BOSTON — If the Red Sox’s offense stared itself in the mirror right now, it wouldn’t see the same unit that produced an MLB-best 853 runs (5.3 runs per game) last season. But it also shouldn’t be mortified by its appearance.
The 9-11 Red Sox have endured struggles this season, and their inability to produce with runners on base has been a big reason why. Boston has begun to solve those problems to some extent despite dropping a 7-6 decision to the Baltimore Orioles on Monday, and it really was just a matter of time given the Red Sox’s willingness to stick to the approach that worked so well for them in 2013.
“We’ve gone up against some very good pitching. We’ve run up some pitch counts. We’ve gotten into the bullpen against (Chris) Tillman the other night, (Chris) Sale over in Chicago,” Red Sox manager John Farrell said before Monday’s game. “And it’s that same consistent approach throughout the lineup that we’ve been able to use to our advantage.
“I can’t say it’s exactly like it was last October, when seemingly we were getting no-hit every night through five innings, but we found a way to get into a bullpen around that seventh-, eighth-inning range. (But) we’re just putting up more consistent at-bats, tougher at-bats (recently) to drive that pitch count up.”
The Red Sox were no-hit until the fourth inning Monday, but they strung together some good at-bats against Orioles starter Wei-Yin Chen in the fifth, striking for three runs while cutting their deficit in half. Chen threw 93 pitches over five frames — 29 in the fifth — and Boston was able to get into the Baltimore bullpen and continue rallying before eventually falling just short in the ninth inning.
The Red Sox finished 2-for-10 with runners in scoring position while leaving eight men on base Monday, so clearly, Boston still needs to capitalize on its scoring chances with more regularity. But the Red Sox’s ability to work counts, generate baserunners and ultimately make life difficult on opposing bullpens — a strategy that worked last season — suggests better (and perhaps more consistent) times could lie ahead.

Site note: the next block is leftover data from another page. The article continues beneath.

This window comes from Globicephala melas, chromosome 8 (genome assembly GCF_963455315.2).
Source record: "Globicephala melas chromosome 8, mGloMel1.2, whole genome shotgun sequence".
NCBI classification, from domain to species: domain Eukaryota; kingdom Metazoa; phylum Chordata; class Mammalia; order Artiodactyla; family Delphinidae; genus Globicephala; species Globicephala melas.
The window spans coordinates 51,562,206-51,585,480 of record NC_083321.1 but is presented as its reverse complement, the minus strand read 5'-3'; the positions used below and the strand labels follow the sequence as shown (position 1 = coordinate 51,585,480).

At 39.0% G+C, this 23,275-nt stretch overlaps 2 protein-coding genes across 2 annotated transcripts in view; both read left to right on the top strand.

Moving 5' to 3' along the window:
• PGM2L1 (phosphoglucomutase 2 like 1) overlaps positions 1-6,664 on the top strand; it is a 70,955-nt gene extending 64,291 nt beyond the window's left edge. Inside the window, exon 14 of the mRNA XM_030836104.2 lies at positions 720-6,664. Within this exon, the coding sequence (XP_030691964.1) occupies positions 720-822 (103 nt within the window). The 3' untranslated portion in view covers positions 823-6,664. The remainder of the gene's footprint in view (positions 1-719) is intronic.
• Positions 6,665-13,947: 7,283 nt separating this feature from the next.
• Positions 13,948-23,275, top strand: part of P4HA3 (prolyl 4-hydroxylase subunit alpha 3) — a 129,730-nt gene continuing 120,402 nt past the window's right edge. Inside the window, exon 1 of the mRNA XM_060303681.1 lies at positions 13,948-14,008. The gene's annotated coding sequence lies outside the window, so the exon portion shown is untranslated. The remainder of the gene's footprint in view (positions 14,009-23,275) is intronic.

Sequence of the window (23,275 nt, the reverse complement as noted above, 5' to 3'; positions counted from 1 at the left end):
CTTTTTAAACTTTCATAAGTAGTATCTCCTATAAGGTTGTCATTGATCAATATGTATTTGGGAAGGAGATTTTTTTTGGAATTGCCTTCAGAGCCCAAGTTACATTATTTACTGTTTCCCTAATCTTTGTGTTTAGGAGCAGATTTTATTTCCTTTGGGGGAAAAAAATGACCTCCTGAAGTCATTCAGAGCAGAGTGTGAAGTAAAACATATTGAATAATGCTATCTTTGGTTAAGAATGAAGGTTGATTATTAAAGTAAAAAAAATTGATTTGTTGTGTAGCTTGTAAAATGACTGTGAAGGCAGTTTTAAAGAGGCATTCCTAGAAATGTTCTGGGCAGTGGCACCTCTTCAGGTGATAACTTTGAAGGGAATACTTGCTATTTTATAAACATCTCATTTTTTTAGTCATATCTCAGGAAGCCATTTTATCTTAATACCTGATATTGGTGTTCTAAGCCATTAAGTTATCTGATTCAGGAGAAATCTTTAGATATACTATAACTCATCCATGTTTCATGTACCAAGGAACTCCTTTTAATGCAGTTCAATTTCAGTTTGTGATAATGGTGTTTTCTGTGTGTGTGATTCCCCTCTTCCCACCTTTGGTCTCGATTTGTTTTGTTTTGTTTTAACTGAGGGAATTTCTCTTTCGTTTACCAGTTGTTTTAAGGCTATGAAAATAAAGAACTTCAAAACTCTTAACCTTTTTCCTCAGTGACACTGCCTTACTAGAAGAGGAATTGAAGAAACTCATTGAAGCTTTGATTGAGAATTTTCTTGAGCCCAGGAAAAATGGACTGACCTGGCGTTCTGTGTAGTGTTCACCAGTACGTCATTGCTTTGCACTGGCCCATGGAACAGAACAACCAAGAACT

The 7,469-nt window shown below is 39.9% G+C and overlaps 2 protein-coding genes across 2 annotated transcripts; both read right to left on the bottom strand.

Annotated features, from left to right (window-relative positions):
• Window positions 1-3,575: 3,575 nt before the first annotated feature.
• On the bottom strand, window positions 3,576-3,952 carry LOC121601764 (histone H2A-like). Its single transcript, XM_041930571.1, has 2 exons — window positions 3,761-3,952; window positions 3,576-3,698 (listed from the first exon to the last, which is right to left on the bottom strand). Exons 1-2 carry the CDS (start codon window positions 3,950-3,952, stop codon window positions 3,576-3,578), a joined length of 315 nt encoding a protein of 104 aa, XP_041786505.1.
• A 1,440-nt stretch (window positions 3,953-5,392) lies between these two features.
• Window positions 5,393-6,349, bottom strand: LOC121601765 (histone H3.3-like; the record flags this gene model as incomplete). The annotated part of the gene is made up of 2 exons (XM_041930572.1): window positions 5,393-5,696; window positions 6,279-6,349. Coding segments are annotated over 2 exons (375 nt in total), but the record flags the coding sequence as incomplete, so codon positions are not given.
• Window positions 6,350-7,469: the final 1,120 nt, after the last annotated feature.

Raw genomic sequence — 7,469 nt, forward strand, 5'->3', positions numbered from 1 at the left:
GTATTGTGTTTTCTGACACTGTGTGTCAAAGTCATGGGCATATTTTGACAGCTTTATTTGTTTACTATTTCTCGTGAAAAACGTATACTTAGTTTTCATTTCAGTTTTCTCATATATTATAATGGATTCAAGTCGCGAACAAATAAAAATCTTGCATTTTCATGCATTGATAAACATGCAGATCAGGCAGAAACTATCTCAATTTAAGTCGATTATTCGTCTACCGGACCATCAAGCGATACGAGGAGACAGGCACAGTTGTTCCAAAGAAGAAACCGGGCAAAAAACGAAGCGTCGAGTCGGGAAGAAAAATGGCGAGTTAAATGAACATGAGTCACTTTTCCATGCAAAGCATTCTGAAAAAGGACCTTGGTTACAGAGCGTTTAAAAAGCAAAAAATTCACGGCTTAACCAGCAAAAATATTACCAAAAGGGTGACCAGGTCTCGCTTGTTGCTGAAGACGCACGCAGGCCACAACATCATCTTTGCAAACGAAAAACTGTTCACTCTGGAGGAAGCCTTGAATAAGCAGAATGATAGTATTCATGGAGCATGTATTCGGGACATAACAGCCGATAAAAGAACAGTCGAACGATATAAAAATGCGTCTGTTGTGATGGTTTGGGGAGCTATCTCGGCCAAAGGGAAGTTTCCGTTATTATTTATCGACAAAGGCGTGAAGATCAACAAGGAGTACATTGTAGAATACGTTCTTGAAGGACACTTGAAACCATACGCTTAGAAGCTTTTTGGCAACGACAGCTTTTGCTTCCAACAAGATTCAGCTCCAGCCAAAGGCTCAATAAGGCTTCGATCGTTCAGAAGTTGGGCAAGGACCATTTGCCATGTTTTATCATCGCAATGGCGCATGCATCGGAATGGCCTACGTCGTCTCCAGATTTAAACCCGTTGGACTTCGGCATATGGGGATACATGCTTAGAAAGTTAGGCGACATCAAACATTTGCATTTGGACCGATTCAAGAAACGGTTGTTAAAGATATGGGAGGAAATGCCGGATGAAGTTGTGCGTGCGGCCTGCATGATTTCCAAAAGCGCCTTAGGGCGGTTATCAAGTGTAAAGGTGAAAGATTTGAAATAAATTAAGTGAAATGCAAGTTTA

The biggest hurdle for the Red Sox — other than simply producing timely hits — is getting things together offensively earlier in games. The Red Sox frequently have been forced to play from behind this season, which isn’t an easy task despite Boston proving several times last season and this season that no deficit is insurmountable.
“Last year, sometimes we would fall behind. But four runs can’t turn into five (and) five can’t turn into six. The hole can’t get too deep,” catcher David Ross said after Monday’s loss, in which the Red Sox nearly overcame a six-run deficit. “That’s what we talk about — a lot of damage control (and) limit the big innings. A six spot (in the first inning) is not where we want to be, and we still almost came back. That’s the kind of confidence we have in the dugout.”
The Red Sox got off to a hot start last season and didn’t fall into too many ruts, so it’s somewhat surprising to see Boston sitting two games below .500 through 20 games this season. But the slow start by no means is a reason to panic, especially as it pertains to the inconsistency with which Boston has produced runs this season.
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